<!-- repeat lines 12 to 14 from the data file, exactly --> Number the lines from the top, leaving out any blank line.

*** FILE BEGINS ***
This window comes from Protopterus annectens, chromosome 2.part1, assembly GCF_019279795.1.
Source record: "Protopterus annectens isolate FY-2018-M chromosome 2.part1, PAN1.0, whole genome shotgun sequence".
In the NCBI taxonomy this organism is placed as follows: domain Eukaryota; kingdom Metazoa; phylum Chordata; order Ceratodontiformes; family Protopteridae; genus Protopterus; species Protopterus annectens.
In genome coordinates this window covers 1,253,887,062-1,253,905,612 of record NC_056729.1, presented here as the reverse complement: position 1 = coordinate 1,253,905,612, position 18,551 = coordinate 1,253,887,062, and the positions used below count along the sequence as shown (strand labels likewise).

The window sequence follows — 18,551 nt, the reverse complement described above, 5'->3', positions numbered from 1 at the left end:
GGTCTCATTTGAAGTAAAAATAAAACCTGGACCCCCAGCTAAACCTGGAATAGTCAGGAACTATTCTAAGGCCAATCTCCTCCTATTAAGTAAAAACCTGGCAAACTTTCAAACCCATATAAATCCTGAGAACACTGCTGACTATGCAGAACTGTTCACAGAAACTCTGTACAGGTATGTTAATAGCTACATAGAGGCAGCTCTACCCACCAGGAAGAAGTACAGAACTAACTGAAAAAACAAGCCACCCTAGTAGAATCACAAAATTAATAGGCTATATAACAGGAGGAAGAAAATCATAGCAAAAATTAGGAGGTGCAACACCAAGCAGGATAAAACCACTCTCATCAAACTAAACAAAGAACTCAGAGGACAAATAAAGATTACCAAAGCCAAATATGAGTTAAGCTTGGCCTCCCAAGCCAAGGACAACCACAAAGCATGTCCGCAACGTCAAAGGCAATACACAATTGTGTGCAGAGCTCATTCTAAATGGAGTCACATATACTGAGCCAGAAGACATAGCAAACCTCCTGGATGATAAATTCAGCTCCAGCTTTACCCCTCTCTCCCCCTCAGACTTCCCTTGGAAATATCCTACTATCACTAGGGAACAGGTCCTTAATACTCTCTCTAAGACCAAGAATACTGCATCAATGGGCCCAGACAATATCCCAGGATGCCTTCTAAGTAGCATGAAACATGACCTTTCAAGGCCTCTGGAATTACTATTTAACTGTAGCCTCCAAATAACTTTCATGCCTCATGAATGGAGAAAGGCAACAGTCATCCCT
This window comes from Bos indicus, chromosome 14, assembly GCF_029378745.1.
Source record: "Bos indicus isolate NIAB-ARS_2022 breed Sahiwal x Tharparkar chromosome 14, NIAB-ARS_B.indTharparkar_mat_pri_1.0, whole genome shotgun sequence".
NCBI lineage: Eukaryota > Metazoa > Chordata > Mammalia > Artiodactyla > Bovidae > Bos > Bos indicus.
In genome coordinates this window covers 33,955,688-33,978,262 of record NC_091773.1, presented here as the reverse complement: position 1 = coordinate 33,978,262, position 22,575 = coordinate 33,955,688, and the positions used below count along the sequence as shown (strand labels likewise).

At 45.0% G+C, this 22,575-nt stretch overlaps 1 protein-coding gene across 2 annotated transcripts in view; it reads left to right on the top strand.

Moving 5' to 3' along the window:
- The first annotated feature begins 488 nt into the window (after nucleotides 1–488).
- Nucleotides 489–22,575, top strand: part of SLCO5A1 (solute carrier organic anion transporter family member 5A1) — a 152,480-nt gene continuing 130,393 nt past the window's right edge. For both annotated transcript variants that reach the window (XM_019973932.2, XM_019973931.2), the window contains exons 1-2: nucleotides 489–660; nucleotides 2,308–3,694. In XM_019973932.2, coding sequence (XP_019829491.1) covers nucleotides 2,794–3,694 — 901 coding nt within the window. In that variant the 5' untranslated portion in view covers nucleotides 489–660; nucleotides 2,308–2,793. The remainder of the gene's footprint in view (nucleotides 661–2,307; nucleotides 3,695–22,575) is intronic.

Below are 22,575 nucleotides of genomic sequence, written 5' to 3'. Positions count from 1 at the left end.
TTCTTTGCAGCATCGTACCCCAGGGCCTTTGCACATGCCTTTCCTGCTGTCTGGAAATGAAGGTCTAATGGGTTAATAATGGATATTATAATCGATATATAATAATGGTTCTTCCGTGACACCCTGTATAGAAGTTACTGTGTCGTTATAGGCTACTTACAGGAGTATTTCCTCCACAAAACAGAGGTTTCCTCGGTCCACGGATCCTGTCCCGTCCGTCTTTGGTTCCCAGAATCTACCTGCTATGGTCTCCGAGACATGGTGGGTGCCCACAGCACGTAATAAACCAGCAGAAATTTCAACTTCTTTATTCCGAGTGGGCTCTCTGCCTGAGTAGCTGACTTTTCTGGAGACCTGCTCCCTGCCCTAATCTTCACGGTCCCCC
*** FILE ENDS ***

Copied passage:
Moving 5' to 3' along the window:
- The first annotated feature begins 488 nt into the window (after nucleotides 1–488).
- Nucleotides 489–22,575, top strand: part of SLCO5A1 (solute carrier organic anion transporter family member 5A1) — a 152,480-nt gene continuing 130,393 nt past the window's right edge. For both annotated transcript variants that reach the window (XM_019973932.2, XM_019973931.2), the window contains exons 1-2: nucleotides 489–660; nucleotides 2,308–3,694. In XM_019973932.2, coding sequence (XP_019829491.1) covers nucleotides 2,794–3,694 — 901 coding nt within the window. In that variant the 5' untranslated portion in view covers nucleotides 489–660; nucleotides 2,308–2,793. The remainder of the gene's footprint in view (nucleotides 661–2,307; nucleotides 3,695–22,575) is intronic.